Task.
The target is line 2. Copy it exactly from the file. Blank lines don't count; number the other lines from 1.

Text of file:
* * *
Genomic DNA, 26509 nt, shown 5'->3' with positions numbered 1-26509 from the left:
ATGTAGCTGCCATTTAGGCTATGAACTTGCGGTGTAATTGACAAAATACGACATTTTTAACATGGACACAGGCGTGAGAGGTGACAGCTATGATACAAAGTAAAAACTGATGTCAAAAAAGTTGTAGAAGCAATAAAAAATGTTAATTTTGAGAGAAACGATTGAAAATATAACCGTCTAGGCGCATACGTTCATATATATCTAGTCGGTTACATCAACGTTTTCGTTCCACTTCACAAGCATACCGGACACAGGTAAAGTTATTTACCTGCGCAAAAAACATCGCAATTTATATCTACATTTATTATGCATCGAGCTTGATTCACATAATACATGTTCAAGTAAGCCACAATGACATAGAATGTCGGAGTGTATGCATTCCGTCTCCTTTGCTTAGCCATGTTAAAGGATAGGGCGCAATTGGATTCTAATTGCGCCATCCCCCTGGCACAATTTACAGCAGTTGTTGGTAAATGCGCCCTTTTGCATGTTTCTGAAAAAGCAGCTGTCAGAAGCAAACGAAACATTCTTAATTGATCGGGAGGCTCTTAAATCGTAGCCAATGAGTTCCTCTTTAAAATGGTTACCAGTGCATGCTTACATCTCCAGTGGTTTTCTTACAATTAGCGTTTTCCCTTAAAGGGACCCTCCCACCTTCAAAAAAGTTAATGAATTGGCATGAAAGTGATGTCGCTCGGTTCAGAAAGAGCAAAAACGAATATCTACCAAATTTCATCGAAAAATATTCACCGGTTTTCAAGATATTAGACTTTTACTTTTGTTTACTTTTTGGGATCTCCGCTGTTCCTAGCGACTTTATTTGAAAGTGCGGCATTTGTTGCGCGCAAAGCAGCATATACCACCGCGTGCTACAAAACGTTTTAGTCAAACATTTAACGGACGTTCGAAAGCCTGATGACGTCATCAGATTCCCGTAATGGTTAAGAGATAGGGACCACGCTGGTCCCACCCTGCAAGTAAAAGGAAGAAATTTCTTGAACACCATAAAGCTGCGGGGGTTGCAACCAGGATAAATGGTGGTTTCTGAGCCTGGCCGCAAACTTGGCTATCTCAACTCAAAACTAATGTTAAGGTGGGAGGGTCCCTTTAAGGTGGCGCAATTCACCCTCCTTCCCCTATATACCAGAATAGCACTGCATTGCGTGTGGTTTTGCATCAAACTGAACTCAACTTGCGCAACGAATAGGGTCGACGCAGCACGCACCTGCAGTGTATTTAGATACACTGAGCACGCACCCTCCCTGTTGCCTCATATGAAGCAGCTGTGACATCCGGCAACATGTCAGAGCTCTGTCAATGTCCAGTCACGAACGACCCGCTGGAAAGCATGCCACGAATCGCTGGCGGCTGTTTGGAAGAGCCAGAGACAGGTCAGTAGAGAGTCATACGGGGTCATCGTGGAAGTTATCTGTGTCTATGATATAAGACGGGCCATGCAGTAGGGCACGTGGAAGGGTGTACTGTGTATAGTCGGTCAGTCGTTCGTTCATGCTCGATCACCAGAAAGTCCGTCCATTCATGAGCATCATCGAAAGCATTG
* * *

ATGTAGCTGCCATTTAGGCTATGAACTTGCGGTGTAATTGACAAAATACGACATTTTTAACATGGACACAGGCGTGAGAGGTGACAGCTATGATACAAAGTAAAAACTGATGTCAAAAAAGTTGTAGAAGCAATAAAAAATGTTAATTTTGAGAGAAACGATTGAAAATATAACCGTCTAGGCGCATACGTTCATATATATCTAGTCGGTTACATCAACGTTTTCGTTCCACTTCACAAGCATACCGGACACAGGTAAAGTTATTTACCTGCGCAAAAAACATCGCAATTTATATCTACATTTATTATGCATCGAGCTTGATTCACATAATACATGTTCAAGTAAGCCACAATGACATAGAATGTCGGAGTGTATGCATTCCGTCTCCTTTGCTTAGCCATGTTAAAGGATAGGGCGCAATTGGATTCTAATTGCGCCATCCCCCTGGCACAATTTACAGCAGTTGTTGGTAAATGCGCCCTTTTGCATGTTTCTGAAAAAGCAGCTGTCAGAAGCAAACGAAACATTCTTAATTGATCGGGAGGCTCTTAAATCGTAGCCAATGAGTTCCTCTTTAAAATGGTTACCAGTGCATGCTTACATCTCCAGTGGTTTTCTTACAATTAGCGTTTTCCCTTAAAGGGACCCTCCCACCTTCAAAAAAGTTAATGAATTGGCATGAAAGTGATGTCGCTCGGTTCAGAAAGAGCAAAAACGAATATCTACCAAATTTCATCGAAAAATATTCACCGGTTTTCAAGATATTAGACTTTTACTTTTGTTTACTTTTTGGGATCTCCGCTGTTCCTAGCGACTTTATTTGAAAGTGCGGCATTTGTTGCGCGCAAAGCAGCATATACCACCGCGTGCTACAAAACGTTTTAGTCAAACATTTAACGGACGTTCGAAAGCCTGATGACGTCATCAGATTCCCGTAATGGTTAAGAGATAGGGACCACGCTGGTCCCACCCTGCAAGTAAAAGGAAGAAATTTCTTGAACACCATAAAGCTGCGGGGGTTGCAACCAGGATAAATGGTGGTTTCTGAGCCTGGCCGCAAACTTGGCTATCTCAACTCAAAACTAATGTTAAGGTGGGAGGGTCCCTTTAAGGTGGCGCAATTCACCCTCCTTCCCCTATATACCAGAATAGCACTGCATTGCGTGTGGTTTTGCATCAAACTGAACTCAACTTGCGCAACGAATAGGGTCGACGCAGCACGCACCTGCAGTGTATTTAGATACACTGAGCACGCACCCTCCCTGTTGCCTCATATGAAGCAGCTGTGACATCCGGCAACATGTCAGAGCTCTGTCAATGTCCAGTCACGAACGACCCGCTGGAAAGCATGCCACGAATCGCTGGCGGCTGTTTGGAAGAGCCAGAGACAGGTCAGTAGAGAGTCATACGGGGTCATCGTGGAAGTTATCTGTGTCTATGATATAAGACGGGCCATGCAGTAGGGCACGTGGAAGGGTGTACTGTGTATAGTCGGTCAGTCGTTCGTTCATGCTCGATCACCAGAAAGTCCGTCCATTCATGAGCATCATCGAAAGCATTG